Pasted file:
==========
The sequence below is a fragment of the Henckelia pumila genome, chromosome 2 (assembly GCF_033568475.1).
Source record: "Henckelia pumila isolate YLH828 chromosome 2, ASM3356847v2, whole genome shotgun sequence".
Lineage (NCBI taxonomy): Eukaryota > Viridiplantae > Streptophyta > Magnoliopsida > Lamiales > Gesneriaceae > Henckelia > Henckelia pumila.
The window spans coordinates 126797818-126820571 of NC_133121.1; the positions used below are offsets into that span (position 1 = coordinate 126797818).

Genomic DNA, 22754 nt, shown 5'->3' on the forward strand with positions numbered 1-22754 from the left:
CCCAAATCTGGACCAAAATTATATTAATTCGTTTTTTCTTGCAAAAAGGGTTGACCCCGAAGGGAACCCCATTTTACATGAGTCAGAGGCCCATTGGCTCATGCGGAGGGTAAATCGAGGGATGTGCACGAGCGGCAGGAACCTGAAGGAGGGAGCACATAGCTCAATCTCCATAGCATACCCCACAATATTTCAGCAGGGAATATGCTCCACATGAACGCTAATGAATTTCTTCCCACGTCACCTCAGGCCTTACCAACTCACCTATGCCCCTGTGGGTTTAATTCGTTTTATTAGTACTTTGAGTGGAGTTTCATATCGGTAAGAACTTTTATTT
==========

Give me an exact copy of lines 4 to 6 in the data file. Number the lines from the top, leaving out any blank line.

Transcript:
The window spans coordinates 126797818-126820571 of NC_133121.1; the positions used below are offsets into that span (position 1 = coordinate 126797818).

Genomic DNA, 22754 nt, shown 5'->3' on the forward strand with positions numbered 1-22754 from the left:
CCCAAATCTGGACCAAAATTATATTAATTCGTTTTTTCTTGCAAAAAGGGTTGACCCCGAAGGGAACCCCATTTTACATGAGTCAGAGGCCCATTGGCTCATGCGGAGGGTAAATCGAGGGATGTGCACGAGCGGCAGGAACCTGAAGGAGGGAGCACATAGCTCAATCTCCATAGCATACCCCACAATATTTCAGCAGGGAATATGCTCCACATGAACGCTAATGAATTTCTTCCCACGTCACCTCAGGCCTTACCAACTCACCTATGCCCCTGTGGGTTTAATTCGTTTTATTAGTACTTTGAGTGGAGTTTCATATCGGTAAGAACTTTTATTT